How does one play in a Progressive Apocalypse campaign? The way I see it, there are two ways to play in a Prog’Poc campaign. The first, and more obvious way, is to play it much like one would play a Post Apocalyptic campaign – the heroes can change nothing, they can save no one and nothing, and all they can do is make people comfortable while awaiting the inevitable end. The second way is the one in which there is still hope that the apocalypse can be stopped in some way – either through powerful magicks and sciences, or through the fortune of misinterpreting the signs (“Oh, the asteroid was heading for Mars, not for Earth after all! Sorry for the panic!“). This seems to me the more logical choice, but of course, that all depends on the style of gameplay you like – hopeful and inspiring, or dark and dreadful. One can also certainly make the distinction between man-made apocalypses, and natural apocalypses. Generally, I prefer it when the slow decay is human-engineered, and they have only themselves to blame for the slow entropy of their world, but picture our own planet earth 5 billion years from now, as the Sun is expanding and burning out all life on earth – how would you roleplay in those situations?

Have you used Prog’Poc before? How did it work out? Does your setting (or any settings you know of) use this premise as part of the overall theme?

Racial Archetypes as Caricatures of Humans

It seems to me that fantasy races often take on caricaturistic qualities in many (or most) fantasy RPGs. A lot of this comes from the tropes and clich├ęs that have hidden within RPGs for many, many years, but I do believe it runs a bit deeper than just, “that’s how things came to be.”

I was thinking about this on the way home from work yesterday, and it struck me as a discussion that could possibly be entertaining (as well as educational?) to the RPG community. Keep in mind that all of this is strictly conjecture, and I don’t have any kind of evidence to back it up… I’m basically just thinking out loud here.

Note that I’m using basic, general, stereotypical renditions of races for the purposes of this discussion, and I’m using general, stereotypical ideas about real-world people, too.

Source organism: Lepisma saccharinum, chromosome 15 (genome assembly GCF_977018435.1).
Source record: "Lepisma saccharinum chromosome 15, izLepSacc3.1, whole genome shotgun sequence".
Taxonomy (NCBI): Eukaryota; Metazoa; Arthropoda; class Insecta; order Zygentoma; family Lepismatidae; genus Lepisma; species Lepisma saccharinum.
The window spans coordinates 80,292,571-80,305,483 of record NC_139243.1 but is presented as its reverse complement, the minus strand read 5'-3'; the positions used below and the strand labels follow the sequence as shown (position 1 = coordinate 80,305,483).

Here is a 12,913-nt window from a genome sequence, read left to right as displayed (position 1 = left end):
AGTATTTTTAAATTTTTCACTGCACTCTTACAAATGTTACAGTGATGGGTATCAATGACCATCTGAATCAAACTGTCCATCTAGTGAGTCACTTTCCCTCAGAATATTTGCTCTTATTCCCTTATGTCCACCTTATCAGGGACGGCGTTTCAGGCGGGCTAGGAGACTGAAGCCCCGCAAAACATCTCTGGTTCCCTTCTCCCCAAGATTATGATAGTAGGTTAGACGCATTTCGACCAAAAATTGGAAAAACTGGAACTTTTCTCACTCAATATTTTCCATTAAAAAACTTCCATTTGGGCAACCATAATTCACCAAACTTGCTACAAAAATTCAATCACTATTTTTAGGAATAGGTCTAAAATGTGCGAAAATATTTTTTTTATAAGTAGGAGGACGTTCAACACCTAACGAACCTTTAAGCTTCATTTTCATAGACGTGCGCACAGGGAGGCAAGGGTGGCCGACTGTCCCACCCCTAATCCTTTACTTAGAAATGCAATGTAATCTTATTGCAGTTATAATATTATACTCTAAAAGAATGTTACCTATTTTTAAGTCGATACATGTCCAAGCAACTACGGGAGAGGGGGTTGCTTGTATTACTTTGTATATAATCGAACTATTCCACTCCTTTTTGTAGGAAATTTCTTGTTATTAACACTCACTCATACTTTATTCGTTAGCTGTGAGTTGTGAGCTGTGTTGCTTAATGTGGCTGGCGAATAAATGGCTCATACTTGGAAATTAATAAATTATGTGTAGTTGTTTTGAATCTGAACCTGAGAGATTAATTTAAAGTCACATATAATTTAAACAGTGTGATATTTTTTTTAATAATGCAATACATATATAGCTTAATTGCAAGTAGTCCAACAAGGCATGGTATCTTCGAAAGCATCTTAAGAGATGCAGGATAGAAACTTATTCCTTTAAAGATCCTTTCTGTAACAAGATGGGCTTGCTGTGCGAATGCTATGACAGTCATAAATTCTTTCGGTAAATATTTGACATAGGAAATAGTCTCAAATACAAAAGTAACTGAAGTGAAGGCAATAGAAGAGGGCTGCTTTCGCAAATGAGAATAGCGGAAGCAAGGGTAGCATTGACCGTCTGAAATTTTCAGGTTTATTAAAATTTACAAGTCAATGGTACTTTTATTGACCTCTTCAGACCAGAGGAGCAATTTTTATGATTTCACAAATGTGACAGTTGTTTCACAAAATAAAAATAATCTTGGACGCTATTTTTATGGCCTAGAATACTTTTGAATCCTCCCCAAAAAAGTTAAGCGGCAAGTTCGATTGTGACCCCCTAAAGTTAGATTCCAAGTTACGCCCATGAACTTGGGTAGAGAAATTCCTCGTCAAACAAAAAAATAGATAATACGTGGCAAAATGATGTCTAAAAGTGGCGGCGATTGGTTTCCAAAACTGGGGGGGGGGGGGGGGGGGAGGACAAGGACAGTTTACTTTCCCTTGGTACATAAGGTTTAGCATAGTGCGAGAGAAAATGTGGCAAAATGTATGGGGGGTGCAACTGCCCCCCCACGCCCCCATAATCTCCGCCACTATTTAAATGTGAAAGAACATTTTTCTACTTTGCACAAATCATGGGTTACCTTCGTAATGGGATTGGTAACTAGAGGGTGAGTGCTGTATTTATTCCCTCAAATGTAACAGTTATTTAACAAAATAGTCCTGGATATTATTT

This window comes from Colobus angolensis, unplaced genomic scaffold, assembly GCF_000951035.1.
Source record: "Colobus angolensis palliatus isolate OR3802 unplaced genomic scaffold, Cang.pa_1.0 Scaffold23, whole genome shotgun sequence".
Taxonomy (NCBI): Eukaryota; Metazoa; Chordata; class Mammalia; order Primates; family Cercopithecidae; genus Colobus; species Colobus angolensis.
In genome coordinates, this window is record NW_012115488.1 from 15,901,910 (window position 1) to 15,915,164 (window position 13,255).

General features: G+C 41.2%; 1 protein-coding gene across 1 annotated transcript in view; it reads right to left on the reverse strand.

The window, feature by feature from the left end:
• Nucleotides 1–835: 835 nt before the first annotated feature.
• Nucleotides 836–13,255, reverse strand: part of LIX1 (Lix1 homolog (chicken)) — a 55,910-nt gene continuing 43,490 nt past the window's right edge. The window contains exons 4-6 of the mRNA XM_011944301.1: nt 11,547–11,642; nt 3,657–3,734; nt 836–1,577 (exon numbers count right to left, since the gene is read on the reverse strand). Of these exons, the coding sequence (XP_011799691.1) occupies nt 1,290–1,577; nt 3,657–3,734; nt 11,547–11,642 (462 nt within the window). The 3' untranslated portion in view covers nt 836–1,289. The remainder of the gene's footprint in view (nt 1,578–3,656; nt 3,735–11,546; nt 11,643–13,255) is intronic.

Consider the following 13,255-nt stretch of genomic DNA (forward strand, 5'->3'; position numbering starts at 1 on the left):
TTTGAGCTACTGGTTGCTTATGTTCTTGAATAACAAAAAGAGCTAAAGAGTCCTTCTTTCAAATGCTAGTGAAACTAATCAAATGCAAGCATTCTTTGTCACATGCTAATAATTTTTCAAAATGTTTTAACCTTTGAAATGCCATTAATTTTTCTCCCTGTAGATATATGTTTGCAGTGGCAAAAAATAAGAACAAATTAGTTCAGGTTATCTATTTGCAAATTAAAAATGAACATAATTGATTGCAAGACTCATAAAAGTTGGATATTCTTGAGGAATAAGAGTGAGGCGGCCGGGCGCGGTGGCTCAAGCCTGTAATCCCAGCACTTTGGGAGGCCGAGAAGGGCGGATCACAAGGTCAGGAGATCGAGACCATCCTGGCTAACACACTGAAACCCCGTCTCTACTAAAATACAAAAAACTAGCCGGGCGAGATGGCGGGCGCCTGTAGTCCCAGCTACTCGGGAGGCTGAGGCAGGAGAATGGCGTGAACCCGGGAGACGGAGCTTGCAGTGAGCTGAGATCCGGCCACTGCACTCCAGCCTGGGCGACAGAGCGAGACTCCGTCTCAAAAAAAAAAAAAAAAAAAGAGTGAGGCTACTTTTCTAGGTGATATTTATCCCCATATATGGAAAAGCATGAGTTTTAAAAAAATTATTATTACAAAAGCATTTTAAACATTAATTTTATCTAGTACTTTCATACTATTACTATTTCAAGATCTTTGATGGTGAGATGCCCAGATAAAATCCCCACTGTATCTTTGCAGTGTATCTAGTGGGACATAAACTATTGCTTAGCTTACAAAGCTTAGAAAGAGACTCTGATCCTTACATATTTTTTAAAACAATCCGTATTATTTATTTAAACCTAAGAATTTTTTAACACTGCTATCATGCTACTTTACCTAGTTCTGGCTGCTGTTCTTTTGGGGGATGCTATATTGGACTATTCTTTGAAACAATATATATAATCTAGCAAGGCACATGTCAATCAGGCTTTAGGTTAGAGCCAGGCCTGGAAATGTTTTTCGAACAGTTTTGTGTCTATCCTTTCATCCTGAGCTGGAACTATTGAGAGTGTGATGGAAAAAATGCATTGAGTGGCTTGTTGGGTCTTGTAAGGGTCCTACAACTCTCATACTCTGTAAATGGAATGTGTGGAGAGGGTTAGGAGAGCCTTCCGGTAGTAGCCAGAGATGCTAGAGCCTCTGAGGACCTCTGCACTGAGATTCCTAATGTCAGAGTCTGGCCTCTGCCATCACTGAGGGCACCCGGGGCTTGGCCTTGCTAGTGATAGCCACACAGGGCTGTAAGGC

I’m playing with the idea that many of the features of “standard” fantasy races are exaggerated and magnified versions of specific human traits.

For example, dwarves are pretty much caricatures of masculinity. They’re tough, they can take a lot of pain, the hold their liquor pretty well– the “tough-guy” types. They’re obsessed with their beards. They’re excellent craftsmen of utilitarian things: the fantasy equivalents of modern auto-mechanics, construction workers, architects, and engineers. They’re usually depicted as martial if not aggressive– no invading army is going to catch them unprepared. They’re stoic and reserved, not showing a lot of sissy emotion. This theory also explains why female dwarves are so rarely encountered– if dwarves are a magnification of masculine caricatures, feminine versions of them are almost counterintuitive.

I think halflings, gnomes, and the other smaller races are derived in a similar way from children. Their size was the hint that tipped me off, but their behaviors are often similarly childlike. Two of gnomes’ most strongly represented characteristics are ill-advised, obnoxious, or inappropriate senses of humor, and a tendency to build stuff that doesn’t work. (O, when I think of all my magnificent, ill-fated childhood plans and inventions!) Halflings are the lovable little scamps that can’t keep out of trouble. Goblins are the playground bullies: violent and brutish, but small-time and easy enough to take less-than-seriously.

I was wondering what you all think about this sort of dissection. Any other races jump out at you with a similar analysis?